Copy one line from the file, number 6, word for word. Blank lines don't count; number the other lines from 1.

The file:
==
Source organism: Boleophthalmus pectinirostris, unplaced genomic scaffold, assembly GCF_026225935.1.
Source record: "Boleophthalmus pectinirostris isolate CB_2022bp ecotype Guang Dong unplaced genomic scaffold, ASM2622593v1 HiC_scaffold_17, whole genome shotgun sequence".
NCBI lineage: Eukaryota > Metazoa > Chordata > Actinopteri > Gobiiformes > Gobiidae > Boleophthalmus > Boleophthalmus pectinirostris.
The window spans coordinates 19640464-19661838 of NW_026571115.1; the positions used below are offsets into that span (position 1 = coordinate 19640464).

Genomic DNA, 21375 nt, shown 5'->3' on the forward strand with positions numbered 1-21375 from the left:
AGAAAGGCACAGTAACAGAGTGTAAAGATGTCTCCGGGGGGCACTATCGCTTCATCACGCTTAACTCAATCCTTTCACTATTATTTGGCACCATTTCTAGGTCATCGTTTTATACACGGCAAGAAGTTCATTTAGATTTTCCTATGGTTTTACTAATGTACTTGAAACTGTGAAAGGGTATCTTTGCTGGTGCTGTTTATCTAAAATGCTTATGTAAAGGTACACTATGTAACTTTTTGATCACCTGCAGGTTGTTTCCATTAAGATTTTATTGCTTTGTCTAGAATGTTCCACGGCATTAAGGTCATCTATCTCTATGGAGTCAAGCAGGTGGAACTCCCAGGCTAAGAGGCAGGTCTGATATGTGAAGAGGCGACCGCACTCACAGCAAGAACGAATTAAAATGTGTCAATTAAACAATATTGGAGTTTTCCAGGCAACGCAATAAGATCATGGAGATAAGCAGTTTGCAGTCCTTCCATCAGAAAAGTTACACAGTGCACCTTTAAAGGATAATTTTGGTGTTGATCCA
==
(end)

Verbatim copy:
AGAAAGGCACAGTAACAGAGTGTAAAGATGTCTCCGGGGGGCACTATCGCTTCATCACGCTTAACTCAATCCTTTCACTATTATTTGGCACCATTTCTAGGTCATCGTTTTATACACGGCAAGAAGTTCATTTAGATTTTCCTATGGTTTTACTAATGTACTTGAAACTGTGAAAGGGTATCTTTGCTGGTGCTGTTTATCTAAAATGCTTATGTAAAGGTACACTATGTAACTTTTTGATCACCTGCAGGTTGTTTCCATTAAGATTTTATTGCTTTGTCTAGAATGTTCCACGGCATTAAGGTCATCTATCTCTATGGAGTCAAGCAGGTGGAACTCCCAGGCTAAGAGGCAGGTCTGATATGTGAAGAGGCGACCGCACTCACAGCAAGAACGAATTAAAATGTGTCAATTAAACAATATTGGAGTTTTCCAGGCAACGCAATAAGATCATGGAGATAAGCAGTTTGCAGTCCTTCCATCAGAAAAGTTACACAGTGCACCTTTAAAGGATAATTTTGGTGTTGATCCA